Physical Properties: A property that can be observed or measured without changing the chemical identity of the substance.
Physical properties can be categorized as either intensive or extensive.
An element or compound’s reactivity is its ability or capacity to react, or bond, with another substance. As you continue through this course, you will observe and compare this particular chemical property in a variety of scenarios.
One type of chemical reaction, called combustion, involves the burning of various compounds and elements. Some substances are more combustible, or able to be burned, than other substances.
The difference in the number of electrons associated with an atom as a pure element as compared with that atom in a compound. An element’s electronegativity value and other properties affect its oxidation state in different compounds.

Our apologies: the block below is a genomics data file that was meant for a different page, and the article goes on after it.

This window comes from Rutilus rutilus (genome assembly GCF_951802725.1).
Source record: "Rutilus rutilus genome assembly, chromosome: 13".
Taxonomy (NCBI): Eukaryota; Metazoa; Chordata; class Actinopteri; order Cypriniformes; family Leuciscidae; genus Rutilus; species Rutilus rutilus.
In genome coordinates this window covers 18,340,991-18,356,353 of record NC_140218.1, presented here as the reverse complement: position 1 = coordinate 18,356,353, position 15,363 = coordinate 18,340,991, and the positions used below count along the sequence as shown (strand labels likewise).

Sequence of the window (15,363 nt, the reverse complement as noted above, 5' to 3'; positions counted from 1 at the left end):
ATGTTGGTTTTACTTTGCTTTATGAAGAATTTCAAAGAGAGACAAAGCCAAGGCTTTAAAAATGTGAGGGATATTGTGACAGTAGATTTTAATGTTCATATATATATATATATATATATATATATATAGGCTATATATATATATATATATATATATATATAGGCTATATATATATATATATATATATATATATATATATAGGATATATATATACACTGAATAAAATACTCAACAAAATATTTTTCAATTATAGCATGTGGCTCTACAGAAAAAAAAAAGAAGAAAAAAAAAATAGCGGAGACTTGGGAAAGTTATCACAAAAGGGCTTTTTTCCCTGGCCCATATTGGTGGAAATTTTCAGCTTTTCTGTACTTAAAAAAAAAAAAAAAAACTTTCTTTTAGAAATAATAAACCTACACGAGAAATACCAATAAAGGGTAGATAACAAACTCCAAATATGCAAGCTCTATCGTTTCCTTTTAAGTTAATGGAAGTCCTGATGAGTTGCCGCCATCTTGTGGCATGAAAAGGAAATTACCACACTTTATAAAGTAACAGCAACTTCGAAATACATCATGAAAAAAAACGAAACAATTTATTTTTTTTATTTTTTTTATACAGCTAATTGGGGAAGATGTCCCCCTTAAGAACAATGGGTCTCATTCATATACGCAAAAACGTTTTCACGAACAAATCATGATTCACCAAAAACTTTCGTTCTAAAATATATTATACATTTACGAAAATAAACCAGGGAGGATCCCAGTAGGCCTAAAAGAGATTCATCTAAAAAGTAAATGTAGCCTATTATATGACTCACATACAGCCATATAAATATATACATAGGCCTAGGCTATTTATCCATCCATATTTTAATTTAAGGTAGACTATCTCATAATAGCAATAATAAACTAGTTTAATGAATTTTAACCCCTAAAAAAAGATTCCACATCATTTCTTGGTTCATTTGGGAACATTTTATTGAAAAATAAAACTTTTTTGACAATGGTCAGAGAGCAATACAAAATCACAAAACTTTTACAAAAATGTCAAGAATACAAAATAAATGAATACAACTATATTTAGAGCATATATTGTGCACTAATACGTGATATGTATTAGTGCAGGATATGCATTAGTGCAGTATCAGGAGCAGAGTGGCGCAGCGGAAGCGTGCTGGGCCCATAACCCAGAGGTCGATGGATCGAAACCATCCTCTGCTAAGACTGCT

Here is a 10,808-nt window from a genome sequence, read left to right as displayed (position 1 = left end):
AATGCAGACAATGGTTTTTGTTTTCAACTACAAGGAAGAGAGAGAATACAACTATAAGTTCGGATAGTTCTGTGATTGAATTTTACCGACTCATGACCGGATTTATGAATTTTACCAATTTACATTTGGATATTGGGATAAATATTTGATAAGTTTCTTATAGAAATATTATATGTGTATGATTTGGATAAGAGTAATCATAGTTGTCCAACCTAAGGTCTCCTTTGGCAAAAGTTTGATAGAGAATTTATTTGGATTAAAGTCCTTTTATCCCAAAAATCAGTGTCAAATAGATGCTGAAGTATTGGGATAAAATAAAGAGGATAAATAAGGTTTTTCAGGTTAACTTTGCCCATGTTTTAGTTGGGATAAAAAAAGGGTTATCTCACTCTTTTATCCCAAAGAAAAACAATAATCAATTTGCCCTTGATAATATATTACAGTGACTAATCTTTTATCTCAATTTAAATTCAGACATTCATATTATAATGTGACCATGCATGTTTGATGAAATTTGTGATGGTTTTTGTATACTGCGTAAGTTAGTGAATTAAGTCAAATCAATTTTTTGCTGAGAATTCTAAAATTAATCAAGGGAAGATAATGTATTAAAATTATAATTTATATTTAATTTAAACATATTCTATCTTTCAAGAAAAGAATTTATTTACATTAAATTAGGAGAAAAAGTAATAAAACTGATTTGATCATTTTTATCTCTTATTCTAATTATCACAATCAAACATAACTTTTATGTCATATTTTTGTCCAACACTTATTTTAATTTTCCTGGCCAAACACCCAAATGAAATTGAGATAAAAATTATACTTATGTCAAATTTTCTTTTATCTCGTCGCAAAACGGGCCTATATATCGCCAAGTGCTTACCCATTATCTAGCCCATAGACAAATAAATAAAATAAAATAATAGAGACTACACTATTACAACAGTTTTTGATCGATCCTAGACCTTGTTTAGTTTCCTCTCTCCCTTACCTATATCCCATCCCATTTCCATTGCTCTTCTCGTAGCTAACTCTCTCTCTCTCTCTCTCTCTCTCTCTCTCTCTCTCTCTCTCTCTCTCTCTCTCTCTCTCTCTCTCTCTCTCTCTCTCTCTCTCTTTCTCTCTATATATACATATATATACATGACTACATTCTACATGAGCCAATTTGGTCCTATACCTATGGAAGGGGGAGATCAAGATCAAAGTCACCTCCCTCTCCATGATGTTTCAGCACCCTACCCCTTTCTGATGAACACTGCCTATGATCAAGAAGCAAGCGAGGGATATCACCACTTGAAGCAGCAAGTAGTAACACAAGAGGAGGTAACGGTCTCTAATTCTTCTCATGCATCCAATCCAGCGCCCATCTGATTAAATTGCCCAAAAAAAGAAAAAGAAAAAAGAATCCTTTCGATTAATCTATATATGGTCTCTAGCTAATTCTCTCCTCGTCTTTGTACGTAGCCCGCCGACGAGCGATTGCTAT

Some compounds decompose into more than one different element or compound as bonds are broken. Hydrogen peroxide (H2O2), a chemical you may have around your house, is stored in a dark container to slow down decomposition, which can be caused by heat and light.
clues that can indicate that a chemical change has occurred include: production of flames, color change, bubbling or fizzing, smoke, production of heat or light, and formation of a substance in a different state (for example, a solid from the mixing of two liquids)
Chemical equations: a representation, using formulas and symbols, of a chemical reaction.
Reactants: The substances that are present at the beginning and undergo a chemical reaction.
Products: The new substances that are formed or produced by a chemical reaction.
-(aq) for aqueous solution
Law of Conservation of Mass: Matter is neither created nor destroyed during an ordinary